According to Workthere research, the flexible office sector regained momentum in H1 2021 following its pandemic-induced slump, with renewed appetite for flex space in both enquires (+30% on pre-pandemic levels) and transactions (+36%).
Flexible workplaces – a catchall term encompassing anything from serviced offices to fitted plug and play space – make up a significant part of the office landscape, with 12% of UK office workers expected to be using flexible workplaces at least some of the time after the pandemic subsides.
Nationally and globally, the provision of flex space remains weighted towards private offices (50%), with co-working desks (34%) and communal areas (13%) the next most popular uses. In recent years, the sectors choosing flex space have evolved. Tech has traditionally been the most active, but insurance and financial, business and consumer, and professional services collectively accounted for almost half of desks this year.
This sectorial shift has also impacted the average size of occupier requirements. From 11 desks pre-pandemic, the average size per transaction is now 17 desks. Likewise, the number of companies taking licences of one year or more is 44% higher than before the pandemic.
The latest UK Monthly Index Snapshot from commercial real estate services and investment firm CBRE showed capital growth in Q3 2021 was the strongest since Q1 2010.
Capital values increased by 1.6% across all UK commercial property in September, the highest capital growth figure since June 2014. The industrial sector reported record-breaking month-on-month growth of 3.1%, which pushed its Q3 figure to the strongest on record (7.5%). Monthly retail capital growth (1.7%) and office capital growth (0.5%) also increased.
Rental values for all sectors posted 0.3% growth in September, led by industrial rental values which rose by 0.8%. Total returns for the month were 2.0%, with readings of 3.4%, 2.2% and 0.8% for the industrials, retail and office sectors respectively.
Magdalen College Oxford and GIC, a Singapore-based global investor, have entered into a strategic partnership to accelerate development of The Oxford Science Park (TOSP), a key location for science and technology firms.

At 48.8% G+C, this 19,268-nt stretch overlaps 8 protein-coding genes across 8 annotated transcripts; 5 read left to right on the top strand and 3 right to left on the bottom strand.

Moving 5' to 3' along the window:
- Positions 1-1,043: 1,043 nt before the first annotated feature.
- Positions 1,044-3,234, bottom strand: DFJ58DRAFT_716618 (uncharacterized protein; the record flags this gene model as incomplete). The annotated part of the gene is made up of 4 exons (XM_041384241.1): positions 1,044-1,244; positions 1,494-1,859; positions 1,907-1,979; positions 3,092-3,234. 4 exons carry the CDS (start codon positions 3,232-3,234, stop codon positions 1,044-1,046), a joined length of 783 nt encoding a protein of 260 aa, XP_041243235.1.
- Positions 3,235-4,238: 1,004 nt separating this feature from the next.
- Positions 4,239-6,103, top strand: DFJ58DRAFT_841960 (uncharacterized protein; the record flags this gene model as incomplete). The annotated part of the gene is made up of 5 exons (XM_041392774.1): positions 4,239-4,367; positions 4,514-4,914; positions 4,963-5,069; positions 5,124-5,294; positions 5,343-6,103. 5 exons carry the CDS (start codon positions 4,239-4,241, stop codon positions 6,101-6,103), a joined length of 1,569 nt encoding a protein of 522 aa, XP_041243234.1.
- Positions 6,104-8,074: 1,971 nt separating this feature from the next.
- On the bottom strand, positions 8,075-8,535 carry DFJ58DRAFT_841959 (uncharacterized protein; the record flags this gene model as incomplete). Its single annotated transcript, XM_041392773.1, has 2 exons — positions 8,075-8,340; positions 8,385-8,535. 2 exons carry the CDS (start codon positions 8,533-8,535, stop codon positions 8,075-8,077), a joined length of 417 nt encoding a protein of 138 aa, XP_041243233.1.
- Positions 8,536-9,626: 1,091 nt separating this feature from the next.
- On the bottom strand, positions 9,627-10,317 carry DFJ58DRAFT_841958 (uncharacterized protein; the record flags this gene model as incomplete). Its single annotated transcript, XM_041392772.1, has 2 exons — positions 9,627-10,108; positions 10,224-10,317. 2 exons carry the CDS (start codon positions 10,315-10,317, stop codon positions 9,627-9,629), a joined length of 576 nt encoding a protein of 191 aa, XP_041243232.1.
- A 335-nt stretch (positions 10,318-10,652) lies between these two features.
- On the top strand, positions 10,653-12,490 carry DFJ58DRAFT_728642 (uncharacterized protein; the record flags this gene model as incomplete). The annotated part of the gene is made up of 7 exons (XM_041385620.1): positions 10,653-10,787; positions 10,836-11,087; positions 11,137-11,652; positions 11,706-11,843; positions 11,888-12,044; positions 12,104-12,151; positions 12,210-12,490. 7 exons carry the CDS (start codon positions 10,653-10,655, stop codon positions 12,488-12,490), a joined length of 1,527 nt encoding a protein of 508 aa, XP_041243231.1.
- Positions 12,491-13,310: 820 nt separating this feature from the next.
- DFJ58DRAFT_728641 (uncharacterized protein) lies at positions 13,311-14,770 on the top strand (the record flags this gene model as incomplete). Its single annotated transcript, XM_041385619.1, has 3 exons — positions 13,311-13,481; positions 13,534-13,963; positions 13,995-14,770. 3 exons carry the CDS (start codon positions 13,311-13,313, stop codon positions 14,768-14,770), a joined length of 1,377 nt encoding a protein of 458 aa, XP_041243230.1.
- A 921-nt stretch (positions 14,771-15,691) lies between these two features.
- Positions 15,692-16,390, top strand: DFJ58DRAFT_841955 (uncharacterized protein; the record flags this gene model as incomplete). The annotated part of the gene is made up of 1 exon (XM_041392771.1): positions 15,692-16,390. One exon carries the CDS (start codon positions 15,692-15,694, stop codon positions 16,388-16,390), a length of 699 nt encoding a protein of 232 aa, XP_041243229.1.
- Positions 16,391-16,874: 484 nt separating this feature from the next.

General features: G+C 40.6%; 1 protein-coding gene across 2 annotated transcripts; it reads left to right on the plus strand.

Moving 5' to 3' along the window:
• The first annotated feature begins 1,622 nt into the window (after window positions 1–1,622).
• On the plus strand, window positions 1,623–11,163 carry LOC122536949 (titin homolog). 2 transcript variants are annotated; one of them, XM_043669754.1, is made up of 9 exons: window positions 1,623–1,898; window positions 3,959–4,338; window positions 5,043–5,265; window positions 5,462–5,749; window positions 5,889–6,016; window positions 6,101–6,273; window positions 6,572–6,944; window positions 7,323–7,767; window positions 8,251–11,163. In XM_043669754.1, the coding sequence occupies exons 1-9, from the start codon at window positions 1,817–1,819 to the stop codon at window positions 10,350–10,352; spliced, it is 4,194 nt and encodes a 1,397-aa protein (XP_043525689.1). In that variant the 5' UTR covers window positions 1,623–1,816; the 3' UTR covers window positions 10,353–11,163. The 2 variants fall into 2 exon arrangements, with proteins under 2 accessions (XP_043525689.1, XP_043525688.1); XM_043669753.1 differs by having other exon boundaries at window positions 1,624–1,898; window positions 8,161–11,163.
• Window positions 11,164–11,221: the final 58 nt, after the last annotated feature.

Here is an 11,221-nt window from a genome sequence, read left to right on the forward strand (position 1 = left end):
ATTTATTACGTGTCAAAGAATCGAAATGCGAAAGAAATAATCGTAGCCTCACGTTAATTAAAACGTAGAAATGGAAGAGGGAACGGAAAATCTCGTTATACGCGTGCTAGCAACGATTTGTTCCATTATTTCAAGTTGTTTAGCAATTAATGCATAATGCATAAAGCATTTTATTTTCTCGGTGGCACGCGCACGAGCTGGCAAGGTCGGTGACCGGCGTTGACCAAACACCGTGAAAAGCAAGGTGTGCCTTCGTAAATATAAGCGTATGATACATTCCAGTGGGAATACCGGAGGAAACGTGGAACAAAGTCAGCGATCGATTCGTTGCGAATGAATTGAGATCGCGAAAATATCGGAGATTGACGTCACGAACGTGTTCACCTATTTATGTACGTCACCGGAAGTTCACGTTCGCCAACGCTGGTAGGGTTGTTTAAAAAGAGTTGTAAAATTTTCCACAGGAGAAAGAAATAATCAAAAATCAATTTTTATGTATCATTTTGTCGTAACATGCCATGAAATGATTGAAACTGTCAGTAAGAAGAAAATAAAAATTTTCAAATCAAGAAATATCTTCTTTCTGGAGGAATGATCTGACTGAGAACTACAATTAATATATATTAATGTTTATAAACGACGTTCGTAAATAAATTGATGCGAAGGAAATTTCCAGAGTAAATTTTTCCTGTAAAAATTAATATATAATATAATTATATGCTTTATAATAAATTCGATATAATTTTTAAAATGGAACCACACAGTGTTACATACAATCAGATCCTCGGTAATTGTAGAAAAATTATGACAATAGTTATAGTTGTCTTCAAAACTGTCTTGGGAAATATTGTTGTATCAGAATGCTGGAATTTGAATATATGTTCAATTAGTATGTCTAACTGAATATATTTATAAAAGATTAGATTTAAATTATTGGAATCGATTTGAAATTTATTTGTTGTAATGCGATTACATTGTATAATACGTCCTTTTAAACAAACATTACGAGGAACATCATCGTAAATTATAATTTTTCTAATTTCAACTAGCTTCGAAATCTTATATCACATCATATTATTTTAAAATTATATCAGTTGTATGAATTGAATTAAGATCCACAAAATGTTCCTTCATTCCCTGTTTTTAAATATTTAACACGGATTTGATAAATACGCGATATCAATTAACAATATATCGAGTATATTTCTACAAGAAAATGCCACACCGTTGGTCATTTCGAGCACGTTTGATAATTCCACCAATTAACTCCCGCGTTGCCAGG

The partnership aims to accommodate strong demand and future growth of its world-leading companies. Current occupiers include Exscientia, inventors of the world’s first AI-designed drugs to enter clinical trial, and Vaccitech, the company behind the Oxford AstraZeneca vaccine.
Planned state-of-the-art facilities include Plot16, a 15,600 sq.m eco-friendly development that will deliver office and lab space in two buildings divided by a raised central plaza. Construction is set to get underway by the end of the year, with strong interest already recorded in subsequent buildings.
Rory Maw, Chief Executive of TOSP, commented, “As well as being an enormous demonstration of confidence in the UK as a leading location for international life science and technology, this is a transformational investment… It enables us to meet unprecedented demand for high-quality laboratory and office space and to support the ambitious growth of new and existing occupiers.“
|Nationally and globally, the provision of flex space remains weighted towards private offices (50%), with co-working desks (34%) and communal areas (13%) the next most popular uses
|AVG. asking price
|South East England
|East of England
|North East England
|North West England
|South West England
|Yorkshire and The Humber
|Isle of Man
Source: Zoopla, data extracted 21 October 2021
The most recent UK Leisure Spotlight report from Savills has highlighted that during August, total UK leisure spend increased 6.4% above 2019 levels. Sector growth can be attributed to the volume of staycations and day trips. With total leisure and hospitality spend returning to positive territory, commercial property closures across the sector have reduced considerably when compared with last year.
Key points from the report:
Head of UK Retail at Savills, Alan Spencer, commented on the findings, “It’s no secret that the leisure sector has faced a series of challenges that we couldn’t have comprehended only two years ago. However, the market turned a corner over the summer and we’re now seeing requirements from operators across the entire sector, from traditional operators such as bars and restaurants to new competitive socialising concepts and immersive, interactive experiences.“
All details are correct at the time of writing (21 October 2021)
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